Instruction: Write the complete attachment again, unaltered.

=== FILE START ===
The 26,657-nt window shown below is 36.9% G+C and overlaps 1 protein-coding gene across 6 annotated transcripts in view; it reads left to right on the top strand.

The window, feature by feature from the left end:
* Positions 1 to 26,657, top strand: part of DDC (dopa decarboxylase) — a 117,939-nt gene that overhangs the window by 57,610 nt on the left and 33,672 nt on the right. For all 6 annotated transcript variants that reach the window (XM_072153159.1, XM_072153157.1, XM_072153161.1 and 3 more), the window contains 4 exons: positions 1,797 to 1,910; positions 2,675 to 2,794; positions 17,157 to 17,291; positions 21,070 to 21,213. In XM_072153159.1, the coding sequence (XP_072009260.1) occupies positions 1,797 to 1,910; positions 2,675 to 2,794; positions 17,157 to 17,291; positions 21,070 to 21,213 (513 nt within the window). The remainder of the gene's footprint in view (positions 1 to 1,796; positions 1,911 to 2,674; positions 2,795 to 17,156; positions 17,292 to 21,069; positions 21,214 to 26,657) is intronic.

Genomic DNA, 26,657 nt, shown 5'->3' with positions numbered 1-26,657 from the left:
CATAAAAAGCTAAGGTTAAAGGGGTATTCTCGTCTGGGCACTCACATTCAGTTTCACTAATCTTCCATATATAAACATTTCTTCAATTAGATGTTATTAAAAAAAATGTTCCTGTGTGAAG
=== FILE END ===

The 26,657-nt window shown below is 36.9% G+C and overlaps 1 protein-coding gene across 6 annotated transcripts in view; it reads left to right on the top strand.

The window, feature by feature from the left end:
* Positions 1 to 26,657, top strand: part of DDC (dopa decarboxylase) — a 117,939-nt gene that overhangs the window by 57,610 nt on the left and 33,672 nt on the right. For all 6 annotated transcript variants that reach the window (XM_072153159.1, XM_072153157.1, XM_072153161.1 and 3 more), the window contains 4 exons: positions 1,797 to 1,910; positions 2,675 to 2,794; positions 17,157 to 17,291; positions 21,070 to 21,213. In XM_072153159.1, the coding sequence (XP_072009260.1) occupies positions 1,797 to 1,910; positions 2,675 to 2,794; positions 17,157 to 17,291; positions 21,070 to 21,213 (513 nt within the window). The remainder of the gene's footprint in view (positions 1 to 1,796; positions 1,911 to 2,674; positions 2,795 to 17,156; positions 17,292 to 21,069; positions 21,214 to 26,657) is intronic.

Genomic DNA, 26,657 nt, shown 5'->3' with positions numbered 1-26,657 from the left:
CATAAAAAGCTAAGGTTAAAGGGGTATTCTCGTCTGGGCACTCACATTCAGTTTCACTAATCTTCCATATATAAACATTTCTTCAATTAGATGTTATTAAAAAAAATGTTCCTGTGTGAAG